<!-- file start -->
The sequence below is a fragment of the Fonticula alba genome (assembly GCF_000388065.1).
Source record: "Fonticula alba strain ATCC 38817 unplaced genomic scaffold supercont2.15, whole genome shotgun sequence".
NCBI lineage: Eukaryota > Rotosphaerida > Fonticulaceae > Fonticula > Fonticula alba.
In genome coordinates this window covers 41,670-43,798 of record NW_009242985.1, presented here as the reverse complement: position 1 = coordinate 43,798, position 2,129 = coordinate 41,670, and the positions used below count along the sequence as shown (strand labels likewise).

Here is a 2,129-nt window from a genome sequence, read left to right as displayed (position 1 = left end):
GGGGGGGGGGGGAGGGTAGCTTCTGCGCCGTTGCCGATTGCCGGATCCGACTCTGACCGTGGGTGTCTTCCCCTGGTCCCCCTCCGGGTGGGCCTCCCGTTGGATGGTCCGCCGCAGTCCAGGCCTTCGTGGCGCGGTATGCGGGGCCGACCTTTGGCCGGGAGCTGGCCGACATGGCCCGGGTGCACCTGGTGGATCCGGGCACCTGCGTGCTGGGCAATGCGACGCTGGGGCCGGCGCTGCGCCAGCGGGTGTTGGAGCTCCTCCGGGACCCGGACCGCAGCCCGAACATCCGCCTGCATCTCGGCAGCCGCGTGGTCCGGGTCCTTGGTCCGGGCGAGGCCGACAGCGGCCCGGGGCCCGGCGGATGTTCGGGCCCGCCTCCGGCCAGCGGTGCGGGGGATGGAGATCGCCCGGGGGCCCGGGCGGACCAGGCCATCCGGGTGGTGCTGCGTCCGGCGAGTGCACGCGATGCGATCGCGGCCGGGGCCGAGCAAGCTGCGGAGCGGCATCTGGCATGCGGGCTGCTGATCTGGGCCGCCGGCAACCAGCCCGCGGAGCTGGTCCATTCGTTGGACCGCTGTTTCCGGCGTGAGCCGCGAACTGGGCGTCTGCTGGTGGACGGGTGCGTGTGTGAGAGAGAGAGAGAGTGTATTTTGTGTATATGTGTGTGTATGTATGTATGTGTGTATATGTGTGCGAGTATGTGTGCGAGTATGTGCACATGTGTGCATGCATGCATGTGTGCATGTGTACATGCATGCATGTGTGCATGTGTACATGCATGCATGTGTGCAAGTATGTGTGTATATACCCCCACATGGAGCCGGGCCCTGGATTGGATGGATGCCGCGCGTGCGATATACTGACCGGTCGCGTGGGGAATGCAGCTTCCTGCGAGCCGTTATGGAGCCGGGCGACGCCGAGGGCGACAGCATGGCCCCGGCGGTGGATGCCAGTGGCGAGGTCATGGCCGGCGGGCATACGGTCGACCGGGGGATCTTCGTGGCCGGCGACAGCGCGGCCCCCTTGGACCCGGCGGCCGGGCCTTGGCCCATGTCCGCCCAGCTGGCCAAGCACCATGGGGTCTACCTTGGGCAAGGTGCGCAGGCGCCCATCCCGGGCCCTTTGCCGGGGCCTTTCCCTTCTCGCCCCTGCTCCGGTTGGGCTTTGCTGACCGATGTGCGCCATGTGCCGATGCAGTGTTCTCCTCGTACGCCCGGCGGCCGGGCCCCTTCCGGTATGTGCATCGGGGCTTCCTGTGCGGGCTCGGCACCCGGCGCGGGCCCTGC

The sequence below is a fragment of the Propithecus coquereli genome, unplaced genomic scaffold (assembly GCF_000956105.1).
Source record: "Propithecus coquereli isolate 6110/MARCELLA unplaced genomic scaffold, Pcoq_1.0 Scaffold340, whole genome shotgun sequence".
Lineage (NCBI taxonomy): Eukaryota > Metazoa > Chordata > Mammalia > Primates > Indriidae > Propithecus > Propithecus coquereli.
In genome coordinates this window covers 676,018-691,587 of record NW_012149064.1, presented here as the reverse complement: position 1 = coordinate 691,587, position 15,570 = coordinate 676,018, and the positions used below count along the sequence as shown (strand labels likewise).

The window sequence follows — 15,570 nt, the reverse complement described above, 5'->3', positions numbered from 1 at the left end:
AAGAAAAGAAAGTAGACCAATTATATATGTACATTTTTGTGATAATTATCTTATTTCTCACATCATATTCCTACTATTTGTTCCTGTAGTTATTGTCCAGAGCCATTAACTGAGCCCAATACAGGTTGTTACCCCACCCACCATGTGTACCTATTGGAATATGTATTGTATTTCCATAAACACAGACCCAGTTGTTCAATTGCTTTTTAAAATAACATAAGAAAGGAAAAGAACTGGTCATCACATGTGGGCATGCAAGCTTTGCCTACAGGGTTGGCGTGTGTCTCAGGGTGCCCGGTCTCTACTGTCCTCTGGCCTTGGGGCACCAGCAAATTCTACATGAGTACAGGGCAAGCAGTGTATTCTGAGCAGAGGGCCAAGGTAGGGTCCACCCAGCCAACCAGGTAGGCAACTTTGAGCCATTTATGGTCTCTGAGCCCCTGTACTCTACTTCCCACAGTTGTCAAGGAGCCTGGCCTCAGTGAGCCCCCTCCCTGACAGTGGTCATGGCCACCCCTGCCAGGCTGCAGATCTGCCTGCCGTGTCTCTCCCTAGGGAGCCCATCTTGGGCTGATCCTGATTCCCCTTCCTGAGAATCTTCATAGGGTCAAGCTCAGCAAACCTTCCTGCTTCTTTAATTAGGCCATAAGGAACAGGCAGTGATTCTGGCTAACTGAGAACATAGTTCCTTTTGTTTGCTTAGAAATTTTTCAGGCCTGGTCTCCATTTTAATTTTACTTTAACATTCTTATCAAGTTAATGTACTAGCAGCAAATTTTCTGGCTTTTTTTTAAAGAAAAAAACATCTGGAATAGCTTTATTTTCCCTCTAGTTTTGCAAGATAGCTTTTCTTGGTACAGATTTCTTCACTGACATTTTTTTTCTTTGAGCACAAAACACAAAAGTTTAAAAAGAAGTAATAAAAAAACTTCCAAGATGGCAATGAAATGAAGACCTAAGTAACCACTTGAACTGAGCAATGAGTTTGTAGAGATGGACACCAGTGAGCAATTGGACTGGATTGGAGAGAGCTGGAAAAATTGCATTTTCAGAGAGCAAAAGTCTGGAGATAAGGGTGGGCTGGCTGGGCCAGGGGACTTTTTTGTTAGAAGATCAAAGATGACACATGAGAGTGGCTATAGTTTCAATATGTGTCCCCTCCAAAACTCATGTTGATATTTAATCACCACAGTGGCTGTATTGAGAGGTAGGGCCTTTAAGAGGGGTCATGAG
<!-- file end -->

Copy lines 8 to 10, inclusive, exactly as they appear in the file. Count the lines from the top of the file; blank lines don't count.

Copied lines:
Source record: "Propithecus coquereli isolate 6110/MARCELLA unplaced genomic scaffold, Pcoq_1.0 Scaffold340, whole genome shotgun sequence".
Lineage (NCBI taxonomy): Eukaryota > Metazoa > Chordata > Mammalia > Primates > Indriidae > Propithecus > Propithecus coquereli.
In genome coordinates this window covers 676,018-691,587 of record NW_012149064.1, presented here as the reverse complement: position 1 = coordinate 691,587, position 15,570 = coordinate 676,018, and the positions used below count along the sequence as shown (strand labels likewise).